Though it’s not often, injuries do happen and chances are you know what to do for them. If you’re stumped on where or how to suture a wound there is plenty of information out there available at your fingertips.
There are a few ways to suture a wound, but the most common is to use a needle and thread. To do this, you will need some type of needle and thread. You can also use other materials like dental floss.
You’re staying in a cabin in the lonely forest, far from civilisation, with some friends and relatives. It’s peaceful. Pristine. It’s a wonderful life.
While your friend is splitting wood one morning, his maul catches on the log and rips a big gash on his leg. Although the incision is huge and deep, the maul did not strike an artery or significant vein, thus he will not bleed out. You bring him back to the cabin to examine it more closely and clean everything up.
Even after the bleeding has stopped, your friend’s leg still has a huge, gaping hole. It must be closed to limit the risk of infection and to allow the incision to heal correctly. You attempt using a butterfly bandage, but it doesn’t hold the wound closed. Your friend clearly need stitches, but the closest doctor is a day’s drive away. Fortunately, you have a suturing kit in your first-aid kit and know how to patch him back together.
What Exactly Is Suturing?
Stitches are referred to as suturing. It’s when you use a sterile needle and thread to stitch a serious wound together so that the tissue may begin to mend correctly and the risk of infection is reduced.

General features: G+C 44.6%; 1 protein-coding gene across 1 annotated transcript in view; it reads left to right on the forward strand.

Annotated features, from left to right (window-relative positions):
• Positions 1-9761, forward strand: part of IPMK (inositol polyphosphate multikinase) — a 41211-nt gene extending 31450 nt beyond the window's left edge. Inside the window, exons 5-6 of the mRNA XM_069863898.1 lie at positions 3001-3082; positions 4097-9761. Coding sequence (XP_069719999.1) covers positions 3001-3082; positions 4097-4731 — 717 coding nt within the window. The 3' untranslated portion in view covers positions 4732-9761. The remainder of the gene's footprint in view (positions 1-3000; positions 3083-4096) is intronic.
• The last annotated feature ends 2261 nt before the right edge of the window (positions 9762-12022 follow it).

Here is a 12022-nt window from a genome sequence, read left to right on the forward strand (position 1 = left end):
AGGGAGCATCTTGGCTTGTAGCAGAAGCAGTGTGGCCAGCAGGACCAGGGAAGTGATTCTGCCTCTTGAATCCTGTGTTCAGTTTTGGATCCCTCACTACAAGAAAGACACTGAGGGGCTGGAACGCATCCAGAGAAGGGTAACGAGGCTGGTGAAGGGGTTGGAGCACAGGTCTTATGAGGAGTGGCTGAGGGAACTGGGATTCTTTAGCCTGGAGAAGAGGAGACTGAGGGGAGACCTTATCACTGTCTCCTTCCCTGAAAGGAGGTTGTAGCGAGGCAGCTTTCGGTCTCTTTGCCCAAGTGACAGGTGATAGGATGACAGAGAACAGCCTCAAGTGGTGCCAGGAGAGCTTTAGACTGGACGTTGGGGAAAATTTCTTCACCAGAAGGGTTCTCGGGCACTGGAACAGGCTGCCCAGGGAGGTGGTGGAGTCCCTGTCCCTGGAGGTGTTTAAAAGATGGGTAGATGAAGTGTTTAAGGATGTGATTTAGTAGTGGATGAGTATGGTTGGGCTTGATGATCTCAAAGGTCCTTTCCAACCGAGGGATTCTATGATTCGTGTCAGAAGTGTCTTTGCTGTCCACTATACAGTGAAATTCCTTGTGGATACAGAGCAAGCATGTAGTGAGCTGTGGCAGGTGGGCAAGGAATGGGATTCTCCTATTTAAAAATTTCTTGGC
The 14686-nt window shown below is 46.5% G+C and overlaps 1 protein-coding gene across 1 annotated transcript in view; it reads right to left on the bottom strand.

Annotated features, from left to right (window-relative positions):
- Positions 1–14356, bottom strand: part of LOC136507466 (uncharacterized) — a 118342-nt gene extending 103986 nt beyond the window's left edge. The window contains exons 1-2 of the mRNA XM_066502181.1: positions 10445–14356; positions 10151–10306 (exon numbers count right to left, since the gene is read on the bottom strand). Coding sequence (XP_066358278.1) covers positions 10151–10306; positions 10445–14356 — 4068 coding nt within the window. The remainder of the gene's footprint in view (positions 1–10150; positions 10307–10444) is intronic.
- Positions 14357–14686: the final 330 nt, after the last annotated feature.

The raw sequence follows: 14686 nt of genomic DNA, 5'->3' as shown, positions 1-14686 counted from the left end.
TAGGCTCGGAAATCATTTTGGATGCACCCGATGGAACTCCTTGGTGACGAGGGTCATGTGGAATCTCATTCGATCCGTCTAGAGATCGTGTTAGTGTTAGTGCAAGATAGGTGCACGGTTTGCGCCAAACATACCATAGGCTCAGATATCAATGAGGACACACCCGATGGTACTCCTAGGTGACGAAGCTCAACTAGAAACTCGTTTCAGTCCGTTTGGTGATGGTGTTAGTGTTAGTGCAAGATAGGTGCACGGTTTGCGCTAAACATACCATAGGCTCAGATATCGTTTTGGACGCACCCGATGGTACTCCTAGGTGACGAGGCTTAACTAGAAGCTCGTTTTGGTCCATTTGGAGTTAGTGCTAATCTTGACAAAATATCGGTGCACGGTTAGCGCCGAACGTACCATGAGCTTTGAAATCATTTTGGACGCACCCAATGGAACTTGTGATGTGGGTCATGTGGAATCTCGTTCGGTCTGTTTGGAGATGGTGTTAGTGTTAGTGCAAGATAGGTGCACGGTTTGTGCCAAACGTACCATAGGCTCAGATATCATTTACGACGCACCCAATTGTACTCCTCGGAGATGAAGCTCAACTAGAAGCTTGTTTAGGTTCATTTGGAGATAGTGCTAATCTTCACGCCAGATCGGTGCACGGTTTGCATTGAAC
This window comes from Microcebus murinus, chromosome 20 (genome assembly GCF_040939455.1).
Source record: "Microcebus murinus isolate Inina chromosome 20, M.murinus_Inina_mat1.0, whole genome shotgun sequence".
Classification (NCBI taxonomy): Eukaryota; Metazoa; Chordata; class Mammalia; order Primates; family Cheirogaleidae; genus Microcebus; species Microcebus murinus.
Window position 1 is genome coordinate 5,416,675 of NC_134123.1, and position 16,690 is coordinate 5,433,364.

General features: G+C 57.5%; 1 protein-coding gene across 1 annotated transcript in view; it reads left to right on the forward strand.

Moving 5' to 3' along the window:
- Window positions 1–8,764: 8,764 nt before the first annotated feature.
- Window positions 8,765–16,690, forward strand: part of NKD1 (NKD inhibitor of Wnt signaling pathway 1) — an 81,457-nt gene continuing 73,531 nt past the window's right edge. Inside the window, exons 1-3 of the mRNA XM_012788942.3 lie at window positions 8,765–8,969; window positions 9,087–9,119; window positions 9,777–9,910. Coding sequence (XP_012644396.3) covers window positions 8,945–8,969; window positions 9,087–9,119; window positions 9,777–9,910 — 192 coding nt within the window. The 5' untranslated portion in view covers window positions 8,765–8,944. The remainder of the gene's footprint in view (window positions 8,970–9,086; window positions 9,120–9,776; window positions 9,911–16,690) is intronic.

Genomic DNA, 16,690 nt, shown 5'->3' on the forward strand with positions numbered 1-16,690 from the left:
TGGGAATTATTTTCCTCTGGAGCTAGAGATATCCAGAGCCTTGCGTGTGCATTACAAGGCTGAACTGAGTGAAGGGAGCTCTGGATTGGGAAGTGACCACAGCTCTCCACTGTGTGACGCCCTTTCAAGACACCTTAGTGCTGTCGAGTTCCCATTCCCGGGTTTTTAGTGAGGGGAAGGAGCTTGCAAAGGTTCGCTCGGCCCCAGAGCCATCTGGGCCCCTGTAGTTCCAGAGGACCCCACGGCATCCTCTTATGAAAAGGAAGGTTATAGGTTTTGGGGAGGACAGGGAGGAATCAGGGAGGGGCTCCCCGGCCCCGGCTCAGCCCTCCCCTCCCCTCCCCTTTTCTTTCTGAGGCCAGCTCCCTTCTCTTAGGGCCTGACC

When a wound is deep and gaping, sutures are utilized. If you can see fat in your wound, for example, you should receive sutures. If you only used a bandage to seal the incision, you’d only be able to pull the top half of the tissue together, leaving the tissue below apart. That little crack might become a breeding place for bacteria. Suturing ensures that all layers of tissue are brought together so that the injured wound may begin to heal.
Another instance when suturing may be required: A relative of a friend of mine was engaged in an accident that resulted in a finger being severed from his hand. They were in a rural location and couldn’t travel to a hospital straight away. As a result, the father (a veterinarian) utilized a suturing kit to stitch it back on. It wasn’t flawless, but it kept the severed finger tissue alive long enough for him to be taken to the emergency department and sutured correctly. That finger is still with my friend’s relative.
Suturing on your own should only be done in an emergency.